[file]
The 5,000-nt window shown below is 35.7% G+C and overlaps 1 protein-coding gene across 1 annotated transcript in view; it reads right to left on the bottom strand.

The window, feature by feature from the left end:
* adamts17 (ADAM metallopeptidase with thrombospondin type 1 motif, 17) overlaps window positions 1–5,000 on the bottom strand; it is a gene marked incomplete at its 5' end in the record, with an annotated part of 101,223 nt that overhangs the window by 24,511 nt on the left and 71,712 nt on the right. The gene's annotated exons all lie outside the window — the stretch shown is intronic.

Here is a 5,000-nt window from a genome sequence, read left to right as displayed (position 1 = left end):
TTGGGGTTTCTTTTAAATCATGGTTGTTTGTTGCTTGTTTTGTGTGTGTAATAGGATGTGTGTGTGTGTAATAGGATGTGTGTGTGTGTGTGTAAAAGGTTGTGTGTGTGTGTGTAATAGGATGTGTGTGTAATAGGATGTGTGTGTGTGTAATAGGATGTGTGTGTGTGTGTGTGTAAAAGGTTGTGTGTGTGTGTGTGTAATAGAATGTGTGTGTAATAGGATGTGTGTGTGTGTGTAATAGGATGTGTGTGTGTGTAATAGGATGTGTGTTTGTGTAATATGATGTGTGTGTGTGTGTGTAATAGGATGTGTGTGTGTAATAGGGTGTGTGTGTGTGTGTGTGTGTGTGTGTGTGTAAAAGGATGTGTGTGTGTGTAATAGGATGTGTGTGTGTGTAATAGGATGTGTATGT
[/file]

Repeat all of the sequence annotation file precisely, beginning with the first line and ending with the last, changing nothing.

The 5,000-nt window shown below is 35.7% G+C and overlaps 1 protein-coding gene across 1 annotated transcript in view; it reads right to left on the bottom strand.

The window, feature by feature from the left end:
* adamts17 (ADAM metallopeptidase with thrombospondin type 1 motif, 17) overlaps window positions 1–5,000 on the bottom strand; it is a gene marked incomplete at its 5' end in the record, with an annotated part of 101,223 nt that overhangs the window by 24,511 nt on the left and 71,712 nt on the right. The gene's annotated exons all lie outside the window — the stretch shown is intronic.

Here is a 5,000-nt window from a genome sequence, read left to right as displayed (position 1 = left end):
TTGGGGTTTCTTTTAAATCATGGTTGTTTGTTGCTTGTTTTGTGTGTGTAATAGGATGTGTGTGTGTGTAATAGGATGTGTGTGTGTGTGTGTAAAAGGTTGTGTGTGTGTGTGTAATAGGATGTGTGTGTAATAGGATGTGTGTGTGTGTAATAGGATGTGTGTGTGTGTGTGTGTAAAAGGTTGTGTGTGTGTGTGTGTAATAGAATGTGTGTGTAATAGGATGTGTGTGTGTGTGTAATAGGATGTGTGTGTGTGTAATAGGATGTGTGTTTGTGTAATATGATGTGTGTGTGTGTGTGTAATAGGATGTGTGTGTGTAATAGGGTGTGTGTGTGTGTGTGTGTGTGTGTGTGTGTAAAAGGATGTGTGTGTGTGTAATAGGATGTGTGTGTGTGTAATAGGATGTGTATGT